In what scientists believe was likely a meteor drop, New Zealanders across the North Island have reported rumbling, crackling sounds, a fireball, and a huge flash of light streaking across the sky on Thursday afternoon.
Local media outlets and social media were flooded with reports and queries about the sight, with some witnesses describing rumbles, bangs, a crackling sound in their ears, hair standing on end, rattling windows, or a streak or explosion of light, followed by a smoke trail, as reported by news agencies.
MetService, short for Meteorological Service of New Zealand Limited, tweeted that an “interesting signature” from the Wellington Radar was observed at 1:52 pm NZST (7:22 am IST). MetService posted an image depicting a cross-section of the atmosphere, “with what may be the smoke trail of the meteor that passed over the lower North Island.
An interesting signature from the Wellington Radar, at 1:52pm.— MetService (@MetService) July 7, 2022
This shows a cross-section of the atmosphere, with what may be the smoke trail of the meteor ☄ that passed over the lower North Island.
It’s about the right place and time, and it’s not meteorological. pic.twitter.com/2pY3WqzenT
Plumber Curtis Powell captured the phenomenon on his dashcam while driving north of Shannon at 1:39 pm on Thursday. “We were just driving to a job in Shannon when I saw a blue line falling in the sky, then a massive bright light,” he said. “Realised my dashcam was recording and downloaded the video – once-in-a-lifetime spectacle.”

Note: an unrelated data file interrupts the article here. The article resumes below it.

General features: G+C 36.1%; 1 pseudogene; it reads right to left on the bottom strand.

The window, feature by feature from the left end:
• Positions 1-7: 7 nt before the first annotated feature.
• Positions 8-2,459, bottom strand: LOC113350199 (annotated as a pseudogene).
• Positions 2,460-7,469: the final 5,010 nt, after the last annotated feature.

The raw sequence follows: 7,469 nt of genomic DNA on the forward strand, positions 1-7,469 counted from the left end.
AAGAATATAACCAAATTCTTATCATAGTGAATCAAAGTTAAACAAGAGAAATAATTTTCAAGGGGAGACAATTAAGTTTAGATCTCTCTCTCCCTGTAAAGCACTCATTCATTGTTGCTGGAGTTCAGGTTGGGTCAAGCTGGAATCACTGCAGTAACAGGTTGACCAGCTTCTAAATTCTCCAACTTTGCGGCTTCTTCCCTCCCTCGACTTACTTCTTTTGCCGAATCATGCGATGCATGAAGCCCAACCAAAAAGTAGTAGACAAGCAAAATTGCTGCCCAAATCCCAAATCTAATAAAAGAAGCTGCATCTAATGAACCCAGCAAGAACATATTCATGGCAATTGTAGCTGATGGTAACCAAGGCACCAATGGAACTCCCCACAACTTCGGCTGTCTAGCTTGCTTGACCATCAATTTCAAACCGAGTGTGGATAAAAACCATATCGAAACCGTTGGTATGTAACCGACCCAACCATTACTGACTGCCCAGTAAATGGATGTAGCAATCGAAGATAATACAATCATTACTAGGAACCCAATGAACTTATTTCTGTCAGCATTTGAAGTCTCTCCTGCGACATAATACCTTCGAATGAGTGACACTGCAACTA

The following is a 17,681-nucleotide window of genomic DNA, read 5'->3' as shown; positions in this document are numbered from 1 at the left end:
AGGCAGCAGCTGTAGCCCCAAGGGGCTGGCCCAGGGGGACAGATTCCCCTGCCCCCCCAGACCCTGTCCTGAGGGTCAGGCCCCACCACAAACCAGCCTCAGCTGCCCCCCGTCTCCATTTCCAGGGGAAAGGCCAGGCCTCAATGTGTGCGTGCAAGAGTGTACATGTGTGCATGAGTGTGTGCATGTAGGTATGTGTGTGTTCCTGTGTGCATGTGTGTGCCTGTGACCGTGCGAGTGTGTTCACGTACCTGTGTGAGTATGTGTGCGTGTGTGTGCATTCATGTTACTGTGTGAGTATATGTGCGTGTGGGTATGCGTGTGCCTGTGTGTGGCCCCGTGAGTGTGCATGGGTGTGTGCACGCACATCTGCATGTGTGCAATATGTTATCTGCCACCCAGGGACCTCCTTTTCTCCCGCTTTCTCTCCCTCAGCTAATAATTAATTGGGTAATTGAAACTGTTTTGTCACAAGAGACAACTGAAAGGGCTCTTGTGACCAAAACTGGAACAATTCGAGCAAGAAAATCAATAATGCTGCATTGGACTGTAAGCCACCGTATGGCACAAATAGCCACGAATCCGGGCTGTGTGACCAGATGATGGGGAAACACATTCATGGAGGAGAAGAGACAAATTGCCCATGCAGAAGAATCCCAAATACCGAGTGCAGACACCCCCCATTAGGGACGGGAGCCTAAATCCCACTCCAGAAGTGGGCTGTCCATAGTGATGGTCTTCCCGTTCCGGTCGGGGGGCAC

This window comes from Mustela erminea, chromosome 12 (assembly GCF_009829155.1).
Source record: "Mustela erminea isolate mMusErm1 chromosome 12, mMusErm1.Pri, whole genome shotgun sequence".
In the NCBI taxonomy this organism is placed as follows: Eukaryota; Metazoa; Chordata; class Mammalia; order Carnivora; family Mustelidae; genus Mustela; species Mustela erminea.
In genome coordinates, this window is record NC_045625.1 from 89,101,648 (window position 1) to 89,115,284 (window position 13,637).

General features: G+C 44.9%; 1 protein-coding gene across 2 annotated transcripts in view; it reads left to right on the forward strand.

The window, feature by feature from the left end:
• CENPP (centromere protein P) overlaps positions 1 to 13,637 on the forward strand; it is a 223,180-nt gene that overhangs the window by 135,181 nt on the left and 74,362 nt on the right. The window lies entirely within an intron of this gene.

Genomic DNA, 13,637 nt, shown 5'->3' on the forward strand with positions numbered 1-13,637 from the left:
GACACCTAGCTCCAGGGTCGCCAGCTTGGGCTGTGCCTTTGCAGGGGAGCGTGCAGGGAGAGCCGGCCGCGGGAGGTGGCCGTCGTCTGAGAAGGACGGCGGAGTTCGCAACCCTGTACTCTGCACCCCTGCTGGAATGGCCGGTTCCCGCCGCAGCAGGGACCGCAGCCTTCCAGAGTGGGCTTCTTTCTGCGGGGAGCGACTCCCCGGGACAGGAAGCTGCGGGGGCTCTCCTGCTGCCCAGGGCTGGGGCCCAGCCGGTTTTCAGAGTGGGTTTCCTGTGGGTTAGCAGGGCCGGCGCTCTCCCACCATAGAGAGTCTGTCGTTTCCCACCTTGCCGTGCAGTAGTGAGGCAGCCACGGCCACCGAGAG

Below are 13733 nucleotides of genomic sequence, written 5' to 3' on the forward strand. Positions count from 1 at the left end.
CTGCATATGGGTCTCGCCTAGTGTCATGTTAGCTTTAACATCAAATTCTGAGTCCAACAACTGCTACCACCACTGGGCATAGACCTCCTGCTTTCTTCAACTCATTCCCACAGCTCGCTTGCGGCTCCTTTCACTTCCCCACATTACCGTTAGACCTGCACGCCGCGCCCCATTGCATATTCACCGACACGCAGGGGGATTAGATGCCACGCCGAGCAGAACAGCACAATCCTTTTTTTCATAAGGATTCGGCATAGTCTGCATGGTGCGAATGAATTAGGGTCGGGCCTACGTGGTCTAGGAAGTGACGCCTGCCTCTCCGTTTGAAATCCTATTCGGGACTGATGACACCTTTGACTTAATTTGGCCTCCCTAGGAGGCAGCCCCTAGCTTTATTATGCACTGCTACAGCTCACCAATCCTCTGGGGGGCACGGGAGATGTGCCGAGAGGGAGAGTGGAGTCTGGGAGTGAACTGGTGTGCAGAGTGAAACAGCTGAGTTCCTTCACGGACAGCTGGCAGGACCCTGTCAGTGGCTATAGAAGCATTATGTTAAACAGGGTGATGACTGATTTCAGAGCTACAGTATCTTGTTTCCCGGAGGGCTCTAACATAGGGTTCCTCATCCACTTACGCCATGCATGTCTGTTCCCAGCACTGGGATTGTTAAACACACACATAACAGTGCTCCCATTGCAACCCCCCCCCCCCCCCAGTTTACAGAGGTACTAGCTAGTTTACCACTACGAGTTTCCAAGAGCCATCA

As reported by a news agency, some eyewitnesses described hearing crackling as the object moved through the sky, in what Steel said was likely an “electrophonic sound”. Allan Gilmore of Canterbury University’s Mt John Observatory said in a radio interview that meteors, and their accompanying electrical charge, could cause some people’s hair to stand on end. “People with frizzy hair often hear it, while the people who don’t have frizzy hair don’t hear it,” Gilmore said.
What scientists have to say:
Seismologists at GeoNet, New Zealand’s geological hazard monitoring system, picked up a presumed sound wave from the mysterious object. Also, MetService scientists believe they picked up the smoke trail of the object on radar.
According to the article, Dr. Duncan Steel, a Wellington-based scientist who has worked for NASA, said he has seen only one daytime meteor in his lifetime. He explained that daytime meteors are due to micrometeoroids in the atmosphere coming in very quickly, typically 30 kilometers per second.
Steel said that to be seen during the daytime, the meteor would need to be quite large, something the size of a rugby ball or bigger. He explained that that is what makes them “rare”. Steel also said that the crackling heard as the object moved through the sky was likely an “electrophonic sound“.